Why is there so much uncertainty and anxiety after a family member sustains a brain injury?
There is no question that traumatic brain injury brings uncertainty into the life of the person with the injury as well as their family. Most of us have routines that enable us to feel more comfortable and relaxed that give us a sense of security and a sense that our lives are a little bit more predictable. Most people don’t expect to have a brain injury. That’s not something that people really think about when they leave the house to go to work in the morning or to come home from work at night or when they’re driving somewhere on vacation.
People don’t expect to have a brain injury. Unfortunately brain injury brings unpredictability into everyone’s life; the person with the injury, their spouse, their children. The person who’s working who has a severe brain injury is not likely to be back at work for another three to five years, if they’re that lucky. And many people are not able to go back to work.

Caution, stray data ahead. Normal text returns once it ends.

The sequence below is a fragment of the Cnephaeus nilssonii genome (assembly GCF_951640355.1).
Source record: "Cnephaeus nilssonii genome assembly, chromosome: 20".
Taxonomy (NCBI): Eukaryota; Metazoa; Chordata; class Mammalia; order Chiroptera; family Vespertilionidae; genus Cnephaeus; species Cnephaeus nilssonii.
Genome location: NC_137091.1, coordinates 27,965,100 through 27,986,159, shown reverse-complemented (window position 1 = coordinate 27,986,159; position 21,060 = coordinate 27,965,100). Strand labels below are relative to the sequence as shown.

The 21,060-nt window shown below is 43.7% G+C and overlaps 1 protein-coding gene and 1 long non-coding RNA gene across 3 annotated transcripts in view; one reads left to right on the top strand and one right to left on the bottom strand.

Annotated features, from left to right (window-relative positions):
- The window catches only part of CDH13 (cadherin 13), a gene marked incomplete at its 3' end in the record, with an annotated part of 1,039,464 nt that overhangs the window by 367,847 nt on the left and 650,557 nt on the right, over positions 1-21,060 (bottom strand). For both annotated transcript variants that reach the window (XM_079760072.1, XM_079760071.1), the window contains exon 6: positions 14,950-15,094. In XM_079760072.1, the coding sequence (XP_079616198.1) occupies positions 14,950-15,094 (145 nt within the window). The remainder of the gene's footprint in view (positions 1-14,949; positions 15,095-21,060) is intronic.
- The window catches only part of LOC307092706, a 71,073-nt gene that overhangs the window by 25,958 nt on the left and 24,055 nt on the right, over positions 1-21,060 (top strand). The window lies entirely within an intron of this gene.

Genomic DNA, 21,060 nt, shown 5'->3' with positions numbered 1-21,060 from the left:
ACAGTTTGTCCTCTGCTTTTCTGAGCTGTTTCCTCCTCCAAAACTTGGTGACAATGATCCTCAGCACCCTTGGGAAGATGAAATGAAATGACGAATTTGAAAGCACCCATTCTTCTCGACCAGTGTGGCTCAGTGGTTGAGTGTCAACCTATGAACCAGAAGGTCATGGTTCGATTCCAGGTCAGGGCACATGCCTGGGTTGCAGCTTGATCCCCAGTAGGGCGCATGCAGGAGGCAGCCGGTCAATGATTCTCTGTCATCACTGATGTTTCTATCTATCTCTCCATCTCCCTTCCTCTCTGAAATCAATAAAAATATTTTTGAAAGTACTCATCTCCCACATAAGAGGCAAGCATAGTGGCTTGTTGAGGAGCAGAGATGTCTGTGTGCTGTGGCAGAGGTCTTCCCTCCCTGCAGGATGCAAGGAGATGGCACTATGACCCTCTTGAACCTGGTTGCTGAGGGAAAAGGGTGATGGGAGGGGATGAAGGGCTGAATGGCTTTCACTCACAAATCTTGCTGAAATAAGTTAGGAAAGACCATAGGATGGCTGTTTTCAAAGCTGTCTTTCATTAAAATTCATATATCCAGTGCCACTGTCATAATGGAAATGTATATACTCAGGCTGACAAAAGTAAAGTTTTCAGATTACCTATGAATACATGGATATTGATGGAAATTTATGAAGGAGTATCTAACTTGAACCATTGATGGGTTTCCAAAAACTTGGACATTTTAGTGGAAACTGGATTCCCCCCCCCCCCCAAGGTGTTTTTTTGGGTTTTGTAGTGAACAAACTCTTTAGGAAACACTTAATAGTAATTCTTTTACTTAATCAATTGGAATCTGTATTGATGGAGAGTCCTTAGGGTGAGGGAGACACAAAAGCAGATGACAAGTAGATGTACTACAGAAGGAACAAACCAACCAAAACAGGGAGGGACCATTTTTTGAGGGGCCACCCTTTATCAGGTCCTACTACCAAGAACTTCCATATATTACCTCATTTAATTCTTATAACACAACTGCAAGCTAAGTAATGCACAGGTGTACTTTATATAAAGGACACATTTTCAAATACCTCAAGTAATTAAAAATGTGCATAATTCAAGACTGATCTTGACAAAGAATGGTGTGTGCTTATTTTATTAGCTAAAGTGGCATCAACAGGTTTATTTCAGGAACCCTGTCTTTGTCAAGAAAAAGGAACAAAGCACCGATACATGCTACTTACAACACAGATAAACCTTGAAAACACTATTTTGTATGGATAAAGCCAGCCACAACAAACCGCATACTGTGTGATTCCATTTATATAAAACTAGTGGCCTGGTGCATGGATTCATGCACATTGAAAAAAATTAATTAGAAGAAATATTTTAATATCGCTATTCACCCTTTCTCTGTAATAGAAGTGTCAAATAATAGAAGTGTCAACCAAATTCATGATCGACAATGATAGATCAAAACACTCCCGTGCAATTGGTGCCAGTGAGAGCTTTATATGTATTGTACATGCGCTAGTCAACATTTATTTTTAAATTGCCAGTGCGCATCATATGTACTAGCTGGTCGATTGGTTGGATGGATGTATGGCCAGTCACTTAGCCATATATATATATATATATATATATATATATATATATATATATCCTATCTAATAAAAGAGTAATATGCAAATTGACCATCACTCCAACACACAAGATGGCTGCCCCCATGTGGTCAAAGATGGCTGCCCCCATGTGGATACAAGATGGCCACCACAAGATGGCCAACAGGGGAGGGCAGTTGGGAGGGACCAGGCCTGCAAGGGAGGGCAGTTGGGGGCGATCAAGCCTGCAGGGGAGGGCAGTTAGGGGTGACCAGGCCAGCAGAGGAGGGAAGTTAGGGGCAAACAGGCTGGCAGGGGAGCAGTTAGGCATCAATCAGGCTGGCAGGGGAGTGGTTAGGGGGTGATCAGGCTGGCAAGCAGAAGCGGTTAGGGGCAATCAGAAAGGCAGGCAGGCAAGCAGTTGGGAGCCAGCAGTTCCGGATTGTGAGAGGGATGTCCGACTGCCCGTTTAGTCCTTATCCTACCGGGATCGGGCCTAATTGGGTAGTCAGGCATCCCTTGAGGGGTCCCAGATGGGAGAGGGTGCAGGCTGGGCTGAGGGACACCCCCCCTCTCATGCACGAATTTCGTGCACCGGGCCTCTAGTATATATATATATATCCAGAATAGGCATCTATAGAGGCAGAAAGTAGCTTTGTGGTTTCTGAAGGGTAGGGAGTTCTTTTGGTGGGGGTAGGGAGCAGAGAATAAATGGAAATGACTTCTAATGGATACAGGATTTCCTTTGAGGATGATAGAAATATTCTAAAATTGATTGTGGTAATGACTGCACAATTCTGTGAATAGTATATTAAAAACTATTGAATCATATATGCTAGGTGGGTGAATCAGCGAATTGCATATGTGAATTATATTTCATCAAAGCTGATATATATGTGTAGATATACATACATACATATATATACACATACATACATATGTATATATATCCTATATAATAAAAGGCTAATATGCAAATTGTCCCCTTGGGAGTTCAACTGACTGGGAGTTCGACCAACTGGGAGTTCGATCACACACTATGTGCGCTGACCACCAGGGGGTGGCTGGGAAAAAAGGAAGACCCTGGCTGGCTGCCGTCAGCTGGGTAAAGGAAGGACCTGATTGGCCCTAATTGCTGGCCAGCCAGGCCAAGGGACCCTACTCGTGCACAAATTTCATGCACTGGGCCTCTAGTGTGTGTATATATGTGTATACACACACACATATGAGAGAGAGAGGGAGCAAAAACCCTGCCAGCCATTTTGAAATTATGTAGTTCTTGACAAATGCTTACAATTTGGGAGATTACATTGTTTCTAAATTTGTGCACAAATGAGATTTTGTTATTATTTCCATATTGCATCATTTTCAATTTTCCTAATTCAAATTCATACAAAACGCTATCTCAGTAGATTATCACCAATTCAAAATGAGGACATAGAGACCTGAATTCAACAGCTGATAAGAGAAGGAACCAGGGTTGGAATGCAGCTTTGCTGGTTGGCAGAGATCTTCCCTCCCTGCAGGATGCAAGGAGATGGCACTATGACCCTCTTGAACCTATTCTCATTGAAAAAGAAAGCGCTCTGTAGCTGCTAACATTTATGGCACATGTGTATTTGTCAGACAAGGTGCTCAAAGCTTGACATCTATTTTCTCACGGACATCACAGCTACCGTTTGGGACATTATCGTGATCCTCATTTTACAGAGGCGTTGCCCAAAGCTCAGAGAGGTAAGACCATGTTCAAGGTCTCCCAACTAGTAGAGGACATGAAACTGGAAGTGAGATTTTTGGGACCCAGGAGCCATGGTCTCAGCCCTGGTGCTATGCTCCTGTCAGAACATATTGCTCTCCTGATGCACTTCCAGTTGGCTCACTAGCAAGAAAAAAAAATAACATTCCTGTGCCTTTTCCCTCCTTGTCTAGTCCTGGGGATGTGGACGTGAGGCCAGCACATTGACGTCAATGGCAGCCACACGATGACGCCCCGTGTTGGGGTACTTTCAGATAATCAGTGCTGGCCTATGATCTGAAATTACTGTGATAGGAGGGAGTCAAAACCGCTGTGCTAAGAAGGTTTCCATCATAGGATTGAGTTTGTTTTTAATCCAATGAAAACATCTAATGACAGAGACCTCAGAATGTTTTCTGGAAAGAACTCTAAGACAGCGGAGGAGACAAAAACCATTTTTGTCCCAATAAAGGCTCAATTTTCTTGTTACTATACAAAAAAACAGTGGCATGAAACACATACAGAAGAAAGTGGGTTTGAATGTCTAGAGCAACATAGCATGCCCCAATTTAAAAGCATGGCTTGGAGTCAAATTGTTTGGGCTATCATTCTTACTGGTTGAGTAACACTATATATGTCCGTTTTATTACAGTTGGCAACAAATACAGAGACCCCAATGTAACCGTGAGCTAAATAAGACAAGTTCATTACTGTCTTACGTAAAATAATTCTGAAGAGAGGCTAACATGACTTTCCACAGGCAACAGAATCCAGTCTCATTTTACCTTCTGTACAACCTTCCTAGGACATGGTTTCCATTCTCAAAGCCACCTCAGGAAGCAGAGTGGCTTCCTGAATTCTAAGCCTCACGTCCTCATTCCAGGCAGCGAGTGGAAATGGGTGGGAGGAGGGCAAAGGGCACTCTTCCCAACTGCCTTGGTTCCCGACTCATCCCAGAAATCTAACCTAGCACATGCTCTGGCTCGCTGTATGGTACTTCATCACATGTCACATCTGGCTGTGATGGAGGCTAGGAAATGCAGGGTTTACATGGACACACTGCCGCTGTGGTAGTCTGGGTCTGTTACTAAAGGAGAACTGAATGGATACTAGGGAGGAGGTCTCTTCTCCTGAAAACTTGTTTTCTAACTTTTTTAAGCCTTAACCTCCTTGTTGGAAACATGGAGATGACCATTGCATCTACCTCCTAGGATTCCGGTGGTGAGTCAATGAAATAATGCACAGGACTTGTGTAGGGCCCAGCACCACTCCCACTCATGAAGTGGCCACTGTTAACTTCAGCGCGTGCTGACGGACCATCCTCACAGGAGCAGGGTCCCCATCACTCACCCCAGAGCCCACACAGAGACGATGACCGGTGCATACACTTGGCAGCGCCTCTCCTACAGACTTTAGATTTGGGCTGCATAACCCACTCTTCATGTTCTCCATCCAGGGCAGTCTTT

And it raises all these questions: who will support the family, how will we support our family, how will we pay the rent, how will we pay off our credit card bills, how will we have enough money to send our children to college? We were saving for their college education. Where will we live if the bank is threatening to repossess their home, where else can we live? Can we afford to rent an apartment? Can we find some relatives who will take us in because we don’t have any place to live?
And so this uncertainty unfortunately creates a lot of anxiety. And with some of the uncertainty, even though research has provided a lot of information about the likelihood, for example, of going back to work, general predictions don’t often help in unique individual cases. So it is hard to predict if a person will go back to work. Will they make as much money as they made before? Probably not. Will they be able to work full time? Probably not. Will they be able to go back to work in three years, five years, or ten years?
There’s a lot of uncertainty and even the doctors often have a difficult time making those predictions. And in the absence of those predictions people, everyone in the family experiences anxiety.
Jeffrey Kreutzer, PhD a Professor of Physical Medicine and Rehabilitation, Neurosurgery, and Psychiatry at VCU. He serves as Director of Virginia's TBI Model System, a position he has held since 1987. He also coordinates VCU Health System outpatient services for families and persons with brain injury.